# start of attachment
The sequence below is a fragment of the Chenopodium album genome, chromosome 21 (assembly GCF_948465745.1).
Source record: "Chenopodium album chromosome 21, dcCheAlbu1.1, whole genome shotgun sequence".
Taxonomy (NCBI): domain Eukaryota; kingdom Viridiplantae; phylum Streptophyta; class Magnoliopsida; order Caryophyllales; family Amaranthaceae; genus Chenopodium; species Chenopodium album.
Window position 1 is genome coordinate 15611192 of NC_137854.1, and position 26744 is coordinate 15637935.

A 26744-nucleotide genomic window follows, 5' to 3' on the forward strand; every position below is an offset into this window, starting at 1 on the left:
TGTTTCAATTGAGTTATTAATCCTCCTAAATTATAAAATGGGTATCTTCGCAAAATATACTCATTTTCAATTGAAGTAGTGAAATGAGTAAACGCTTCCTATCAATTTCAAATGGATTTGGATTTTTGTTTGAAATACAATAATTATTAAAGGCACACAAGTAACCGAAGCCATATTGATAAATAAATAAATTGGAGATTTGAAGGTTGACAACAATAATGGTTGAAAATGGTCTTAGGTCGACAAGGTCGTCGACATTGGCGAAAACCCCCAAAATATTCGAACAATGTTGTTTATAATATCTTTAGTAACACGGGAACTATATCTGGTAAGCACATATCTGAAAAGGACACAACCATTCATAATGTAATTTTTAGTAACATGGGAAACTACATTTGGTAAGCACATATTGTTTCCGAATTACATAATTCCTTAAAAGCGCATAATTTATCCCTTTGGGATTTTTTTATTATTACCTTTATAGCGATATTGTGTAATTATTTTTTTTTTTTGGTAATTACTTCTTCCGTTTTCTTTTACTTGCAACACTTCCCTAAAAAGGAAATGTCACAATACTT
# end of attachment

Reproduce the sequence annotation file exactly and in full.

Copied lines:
The sequence below is a fragment of the Chenopodium album genome, chromosome 21 (assembly GCF_948465745.1).
Source record: "Chenopodium album chromosome 21, dcCheAlbu1.1, whole genome shotgun sequence".
Taxonomy (NCBI): domain Eukaryota; kingdom Viridiplantae; phylum Streptophyta; class Magnoliopsida; order Caryophyllales; family Amaranthaceae; genus Chenopodium; species Chenopodium album.
Window position 1 is genome coordinate 15611192 of NC_137854.1, and position 26744 is coordinate 15637935.

A 26744-nucleotide genomic window follows, 5' to 3' on the forward strand; every position below is an offset into this window, starting at 1 on the left:
TGTTTCAATTGAGTTATTAATCCTCCTAAATTATAAAATGGGTATCTTCGCAAAATATACTCATTTTCAATTGAAGTAGTGAAATGAGTAAACGCTTCCTATCAATTTCAAATGGATTTGGATTTTTGTTTGAAATACAATAATTATTAAAGGCACACAAGTAACCGAAGCCATATTGATAAATAAATAAATTGGAGATTTGAAGGTTGACAACAATAATGGTTGAAAATGGTCTTAGGTCGACAAGGTCGTCGACATTGGCGAAAACCCCCAAAATATTCGAACAATGTTGTTTATAATATCTTTAGTAACACGGGAACTATATCTGGTAAGCACATATCTGAAAAGGACACAACCATTCATAATGTAATTTTTAGTAACATGGGAAACTACATTTGGTAAGCACATATTGTTTCCGAATTACATAATTCCTTAAAAGCGCATAATTTATCCCTTTGGGATTTTTTTATTATTACCTTTATAGCGATATTGTGTAATTATTTTTTTTTTTTGGTAATTACTTCTTCCGTTTTCTTTTACTTGCAACACTTCCCTAAAAAGGAAATGTCACAATACTT